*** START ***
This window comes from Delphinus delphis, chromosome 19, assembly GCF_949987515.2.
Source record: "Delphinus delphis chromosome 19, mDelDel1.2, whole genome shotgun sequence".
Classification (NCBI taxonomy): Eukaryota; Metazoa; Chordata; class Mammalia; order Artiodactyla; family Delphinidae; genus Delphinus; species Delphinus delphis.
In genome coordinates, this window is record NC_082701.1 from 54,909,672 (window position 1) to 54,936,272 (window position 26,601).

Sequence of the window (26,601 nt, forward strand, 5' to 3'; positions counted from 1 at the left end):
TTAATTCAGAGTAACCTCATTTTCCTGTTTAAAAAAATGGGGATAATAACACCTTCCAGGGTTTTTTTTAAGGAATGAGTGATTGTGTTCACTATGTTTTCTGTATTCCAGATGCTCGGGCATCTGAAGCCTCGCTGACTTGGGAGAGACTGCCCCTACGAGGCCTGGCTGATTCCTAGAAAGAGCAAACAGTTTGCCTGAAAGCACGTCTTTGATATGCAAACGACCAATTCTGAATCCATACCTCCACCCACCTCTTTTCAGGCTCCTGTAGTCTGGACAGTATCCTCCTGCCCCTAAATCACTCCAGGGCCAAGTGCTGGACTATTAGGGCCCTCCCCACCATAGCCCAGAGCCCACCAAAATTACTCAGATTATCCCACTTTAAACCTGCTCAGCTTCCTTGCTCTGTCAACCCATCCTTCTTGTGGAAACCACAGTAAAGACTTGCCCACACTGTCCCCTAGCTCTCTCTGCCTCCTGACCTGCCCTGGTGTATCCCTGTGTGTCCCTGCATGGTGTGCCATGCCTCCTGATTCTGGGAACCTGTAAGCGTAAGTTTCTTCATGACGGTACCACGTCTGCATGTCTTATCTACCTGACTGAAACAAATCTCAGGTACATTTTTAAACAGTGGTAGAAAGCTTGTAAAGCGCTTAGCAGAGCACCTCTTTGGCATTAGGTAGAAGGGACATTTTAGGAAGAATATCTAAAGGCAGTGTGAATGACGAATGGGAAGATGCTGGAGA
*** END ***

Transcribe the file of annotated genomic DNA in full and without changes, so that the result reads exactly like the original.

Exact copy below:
This window comes from Delphinus delphis, chromosome 19, assembly GCF_949987515.2.
Source record: "Delphinus delphis chromosome 19, mDelDel1.2, whole genome shotgun sequence".
Classification (NCBI taxonomy): Eukaryota; Metazoa; Chordata; class Mammalia; order Artiodactyla; family Delphinidae; genus Delphinus; species Delphinus delphis.
In genome coordinates, this window is record NC_082701.1 from 54,909,672 (window position 1) to 54,936,272 (window position 26,601).

Sequence of the window (26,601 nt, forward strand, 5' to 3'; positions counted from 1 at the left end):
TTAATTCAGAGTAACCTCATTTTCCTGTTTAAAAAAATGGGGATAATAACACCTTCCAGGGTTTTTTTTAAGGAATGAGTGATTGTGTTCACTATGTTTTCTGTATTCCAGATGCTCGGGCATCTGAAGCCTCGCTGACTTGGGAGAGACTGCCCCTACGAGGCCTGGCTGATTCCTAGAAAGAGCAAACAGTTTGCCTGAAAGCACGTCTTTGATATGCAAACGACCAATTCTGAATCCATACCTCCACCCACCTCTTTTCAGGCTCCTGTAGTCTGGACAGTATCCTCCTGCCCCTAAATCACTCCAGGGCCAAGTGCTGGACTATTAGGGCCCTCCCCACCATAGCCCAGAGCCCACCAAAATTACTCAGATTATCCCACTTTAAACCTGCTCAGCTTCCTTGCTCTGTCAACCCATCCTTCTTGTGGAAACCACAGTAAAGACTTGCCCACACTGTCCCCTAGCTCTCTCTGCCTCCTGACCTGCCCTGGTGTATCCCTGTGTGTCCCTGCATGGTGTGCCATGCCTCCTGATTCTGGGAACCTGTAAGCGTAAGTTTCTTCATGACGGTACCACGTCTGCATGTCTTATCTACCTGACTGAAACAAATCTCAGGTACATTTTTAAACAGTGGTAGAAAGCTTGTAAAGCGCTTAGCAGAGCACCTCTTTGGCATTAGGTAGAAGGGACATTTTAGGAAGAATATCTAAAGGCAGTGTGAATGACGAATGGGAAGATGCTGGAGA